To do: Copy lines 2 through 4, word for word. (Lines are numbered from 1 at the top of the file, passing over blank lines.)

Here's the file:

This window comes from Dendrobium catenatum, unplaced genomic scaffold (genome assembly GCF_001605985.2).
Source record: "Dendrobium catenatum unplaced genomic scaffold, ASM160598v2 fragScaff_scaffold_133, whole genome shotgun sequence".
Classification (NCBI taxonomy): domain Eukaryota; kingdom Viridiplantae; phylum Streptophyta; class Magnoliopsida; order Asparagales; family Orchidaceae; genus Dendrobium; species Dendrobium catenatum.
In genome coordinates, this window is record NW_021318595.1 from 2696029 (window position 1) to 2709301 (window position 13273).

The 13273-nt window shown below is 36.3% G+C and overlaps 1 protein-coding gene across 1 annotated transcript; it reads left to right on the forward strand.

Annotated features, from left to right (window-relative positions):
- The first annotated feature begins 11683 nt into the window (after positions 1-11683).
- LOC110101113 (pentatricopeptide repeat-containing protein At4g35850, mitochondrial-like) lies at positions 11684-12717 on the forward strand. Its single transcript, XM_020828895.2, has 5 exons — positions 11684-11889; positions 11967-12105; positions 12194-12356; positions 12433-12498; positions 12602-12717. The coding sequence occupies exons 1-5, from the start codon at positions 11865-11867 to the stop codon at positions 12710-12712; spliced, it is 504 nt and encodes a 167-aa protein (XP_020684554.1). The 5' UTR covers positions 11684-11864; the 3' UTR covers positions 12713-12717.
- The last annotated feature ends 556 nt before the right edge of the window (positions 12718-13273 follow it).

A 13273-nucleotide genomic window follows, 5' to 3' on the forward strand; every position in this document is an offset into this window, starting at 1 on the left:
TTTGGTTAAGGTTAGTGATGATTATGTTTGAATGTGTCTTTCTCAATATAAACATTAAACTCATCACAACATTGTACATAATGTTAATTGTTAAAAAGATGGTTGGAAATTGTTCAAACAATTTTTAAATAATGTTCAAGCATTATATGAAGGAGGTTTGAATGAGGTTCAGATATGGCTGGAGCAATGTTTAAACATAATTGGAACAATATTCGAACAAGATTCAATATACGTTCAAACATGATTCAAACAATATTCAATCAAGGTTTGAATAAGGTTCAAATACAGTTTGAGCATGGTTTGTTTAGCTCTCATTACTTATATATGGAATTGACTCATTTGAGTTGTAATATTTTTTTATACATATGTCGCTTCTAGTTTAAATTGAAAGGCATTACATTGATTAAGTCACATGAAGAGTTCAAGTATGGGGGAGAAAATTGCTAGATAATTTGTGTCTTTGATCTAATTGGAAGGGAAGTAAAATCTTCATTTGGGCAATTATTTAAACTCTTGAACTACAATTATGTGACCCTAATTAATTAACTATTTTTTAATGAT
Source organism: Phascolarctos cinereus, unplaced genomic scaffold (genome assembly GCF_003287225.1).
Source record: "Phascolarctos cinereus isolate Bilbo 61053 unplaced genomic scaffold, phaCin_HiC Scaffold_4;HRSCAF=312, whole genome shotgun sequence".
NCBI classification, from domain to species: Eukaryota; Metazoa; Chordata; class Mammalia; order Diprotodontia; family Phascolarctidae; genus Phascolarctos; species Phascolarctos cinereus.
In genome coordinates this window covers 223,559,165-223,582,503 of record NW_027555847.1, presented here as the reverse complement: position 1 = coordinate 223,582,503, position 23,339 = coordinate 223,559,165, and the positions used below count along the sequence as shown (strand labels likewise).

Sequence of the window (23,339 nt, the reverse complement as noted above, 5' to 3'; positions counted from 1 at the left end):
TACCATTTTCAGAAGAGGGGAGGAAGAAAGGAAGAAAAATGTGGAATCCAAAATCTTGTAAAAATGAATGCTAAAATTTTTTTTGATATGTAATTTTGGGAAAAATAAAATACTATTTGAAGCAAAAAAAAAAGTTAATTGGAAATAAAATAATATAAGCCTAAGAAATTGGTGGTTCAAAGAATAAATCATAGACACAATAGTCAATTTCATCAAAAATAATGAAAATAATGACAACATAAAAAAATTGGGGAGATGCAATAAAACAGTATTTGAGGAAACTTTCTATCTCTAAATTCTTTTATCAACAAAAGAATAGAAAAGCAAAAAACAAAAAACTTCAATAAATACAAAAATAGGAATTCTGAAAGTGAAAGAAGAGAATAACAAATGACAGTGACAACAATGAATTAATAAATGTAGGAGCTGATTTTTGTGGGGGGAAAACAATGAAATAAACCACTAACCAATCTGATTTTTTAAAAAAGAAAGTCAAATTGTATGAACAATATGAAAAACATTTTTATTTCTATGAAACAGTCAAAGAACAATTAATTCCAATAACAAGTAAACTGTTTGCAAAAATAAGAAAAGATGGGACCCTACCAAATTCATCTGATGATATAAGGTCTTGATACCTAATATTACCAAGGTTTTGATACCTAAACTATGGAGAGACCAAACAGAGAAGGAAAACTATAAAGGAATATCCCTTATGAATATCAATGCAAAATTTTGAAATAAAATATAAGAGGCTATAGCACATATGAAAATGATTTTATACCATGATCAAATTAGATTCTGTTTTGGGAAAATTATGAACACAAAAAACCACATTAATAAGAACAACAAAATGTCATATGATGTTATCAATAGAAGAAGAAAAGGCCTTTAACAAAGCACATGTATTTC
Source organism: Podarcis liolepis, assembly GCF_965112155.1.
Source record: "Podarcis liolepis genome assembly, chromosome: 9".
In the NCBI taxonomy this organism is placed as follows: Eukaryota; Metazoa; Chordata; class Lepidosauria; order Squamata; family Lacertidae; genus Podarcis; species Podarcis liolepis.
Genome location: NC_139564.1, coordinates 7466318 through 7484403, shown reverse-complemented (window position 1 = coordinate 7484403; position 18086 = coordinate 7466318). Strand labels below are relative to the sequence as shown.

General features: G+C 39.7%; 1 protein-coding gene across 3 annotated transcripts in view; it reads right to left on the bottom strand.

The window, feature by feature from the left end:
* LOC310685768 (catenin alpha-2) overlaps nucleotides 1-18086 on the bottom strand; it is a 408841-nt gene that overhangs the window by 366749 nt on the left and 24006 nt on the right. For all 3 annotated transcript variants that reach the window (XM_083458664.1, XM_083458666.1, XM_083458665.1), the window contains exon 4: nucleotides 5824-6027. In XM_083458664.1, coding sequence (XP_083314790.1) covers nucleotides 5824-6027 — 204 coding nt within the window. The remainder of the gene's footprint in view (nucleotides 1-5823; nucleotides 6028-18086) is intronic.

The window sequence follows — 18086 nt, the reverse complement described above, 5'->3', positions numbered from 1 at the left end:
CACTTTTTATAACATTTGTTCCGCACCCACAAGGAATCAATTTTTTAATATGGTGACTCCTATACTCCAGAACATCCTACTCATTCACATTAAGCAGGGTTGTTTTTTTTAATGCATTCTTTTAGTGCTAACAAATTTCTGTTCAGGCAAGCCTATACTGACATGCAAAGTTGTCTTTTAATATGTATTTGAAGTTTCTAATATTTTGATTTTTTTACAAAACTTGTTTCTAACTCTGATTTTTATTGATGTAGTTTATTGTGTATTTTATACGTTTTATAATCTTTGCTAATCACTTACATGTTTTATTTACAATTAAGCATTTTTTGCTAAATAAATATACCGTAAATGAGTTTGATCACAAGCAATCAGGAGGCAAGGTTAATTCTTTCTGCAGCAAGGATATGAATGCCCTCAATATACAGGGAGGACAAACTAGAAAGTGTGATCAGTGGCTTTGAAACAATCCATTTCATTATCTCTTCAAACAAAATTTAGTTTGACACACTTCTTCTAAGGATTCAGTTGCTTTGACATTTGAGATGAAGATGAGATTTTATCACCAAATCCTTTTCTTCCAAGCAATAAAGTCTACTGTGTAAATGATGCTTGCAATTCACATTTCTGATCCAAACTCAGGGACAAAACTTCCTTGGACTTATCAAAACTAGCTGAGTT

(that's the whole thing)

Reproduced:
Source record: "Dendrobium catenatum unplaced genomic scaffold, ASM160598v2 fragScaff_scaffold_133, whole genome shotgun sequence".
Classification (NCBI taxonomy): domain Eukaryota; kingdom Viridiplantae; phylum Streptophyta; class Magnoliopsida; order Asparagales; family Orchidaceae; genus Dendrobium; species Dendrobium catenatum.
In genome coordinates, this window is record NW_021318595.1 from 2696029 (window position 1) to 2709301 (window position 13273).